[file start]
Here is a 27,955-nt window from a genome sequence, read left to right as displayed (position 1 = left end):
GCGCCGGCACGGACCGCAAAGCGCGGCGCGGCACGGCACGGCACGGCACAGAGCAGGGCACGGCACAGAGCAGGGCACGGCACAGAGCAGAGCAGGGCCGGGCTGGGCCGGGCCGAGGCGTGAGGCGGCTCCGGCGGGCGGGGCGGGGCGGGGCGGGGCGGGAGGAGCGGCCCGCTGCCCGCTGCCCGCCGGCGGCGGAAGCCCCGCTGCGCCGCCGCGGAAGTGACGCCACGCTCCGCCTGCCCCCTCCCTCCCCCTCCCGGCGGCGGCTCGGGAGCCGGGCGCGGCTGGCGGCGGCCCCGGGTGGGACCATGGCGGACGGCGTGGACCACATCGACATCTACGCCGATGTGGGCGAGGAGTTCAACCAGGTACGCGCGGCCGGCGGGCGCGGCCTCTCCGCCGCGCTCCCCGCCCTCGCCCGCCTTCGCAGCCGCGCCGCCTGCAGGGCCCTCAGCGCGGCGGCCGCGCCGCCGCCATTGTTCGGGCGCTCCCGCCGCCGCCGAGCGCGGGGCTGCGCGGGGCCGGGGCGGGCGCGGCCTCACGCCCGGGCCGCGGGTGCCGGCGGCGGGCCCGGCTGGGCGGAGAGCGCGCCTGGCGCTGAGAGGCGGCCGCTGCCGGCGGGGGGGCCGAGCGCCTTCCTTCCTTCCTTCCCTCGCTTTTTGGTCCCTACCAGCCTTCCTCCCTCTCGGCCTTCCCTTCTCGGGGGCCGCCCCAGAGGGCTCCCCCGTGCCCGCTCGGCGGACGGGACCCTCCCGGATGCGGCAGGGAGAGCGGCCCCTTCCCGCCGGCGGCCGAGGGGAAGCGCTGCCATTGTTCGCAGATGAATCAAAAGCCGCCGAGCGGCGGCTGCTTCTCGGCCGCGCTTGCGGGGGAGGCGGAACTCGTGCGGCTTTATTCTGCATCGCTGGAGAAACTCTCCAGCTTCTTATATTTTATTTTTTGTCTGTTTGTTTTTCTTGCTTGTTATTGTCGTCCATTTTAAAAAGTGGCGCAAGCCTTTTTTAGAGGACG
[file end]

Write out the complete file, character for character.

Here is a 27,955-nt window from a genome sequence, read left to right as displayed (position 1 = left end):
GCGCCGGCACGGACCGCAAAGCGCGGCGCGGCACGGCACGGCACGGCACAGAGCAGGGCACGGCACAGAGCAGGGCACGGCACAGAGCAGAGCAGGGCCGGGCTGGGCCGGGCCGAGGCGTGAGGCGGCTCCGGCGGGCGGGGCGGGGCGGGGCGGGGCGGGAGGAGCGGCCCGCTGCCCGCTGCCCGCCGGCGGCGGAAGCCCCGCTGCGCCGCCGCGGAAGTGACGCCACGCTCCGCCTGCCCCCTCCCTCCCCCTCCCGGCGGCGGCTCGGGAGCCGGGCGCGGCTGGCGGCGGCCCCGGGTGGGACCATGGCGGACGGCGTGGACCACATCGACATCTACGCCGATGTGGGCGAGGAGTTCAACCAGGTACGCGCGGCCGGCGGGCGCGGCCTCTCCGCCGCGCTCCCCGCCCTCGCCCGCCTTCGCAGCCGCGCCGCCTGCAGGGCCCTCAGCGCGGCGGCCGCGCCGCCGCCATTGTTCGGGCGCTCCCGCCGCCGCCGAGCGCGGGGCTGCGCGGGGCCGGGGCGGGCGCGGCCTCACGCCCGGGCCGCGGGTGCCGGCGGCGGGCCCGGCTGGGCGGAGAGCGCGCCTGGCGCTGAGAGGCGGCCGCTGCCGGCGGGGGGGCCGAGCGCCTTCCTTCCTTCCTTCCCTCGCTTTTTGGTCCCTACCAGCCTTCCTCCCTCTCGGCCTTCCCTTCTCGGGGGCCGCCCCAGAGGGCTCCCCCGTGCCCGCTCGGCGGACGGGACCCTCCCGGATGCGGCAGGGAGAGCGGCCCCTTCCCGCCGGCGGCCGAGGGGAAGCGCTGCCATTGTTCGCAGATGAATCAAAAGCCGCCGAGCGGCGGCTGCTTCTCGGCCGCGCTTGCGGGGGAGGCGGAACTCGTGCGGCTTTATTCTGCATCGCTGGAGAAACTCTCCAGCTTCTTATATTTTATTTTTTGTCTGTTTGTTTTTCTTGCTTGTTATTGTCGTCCATTTTAAAAAGTGGCGCAAGCCTTTTTTAGAGGACG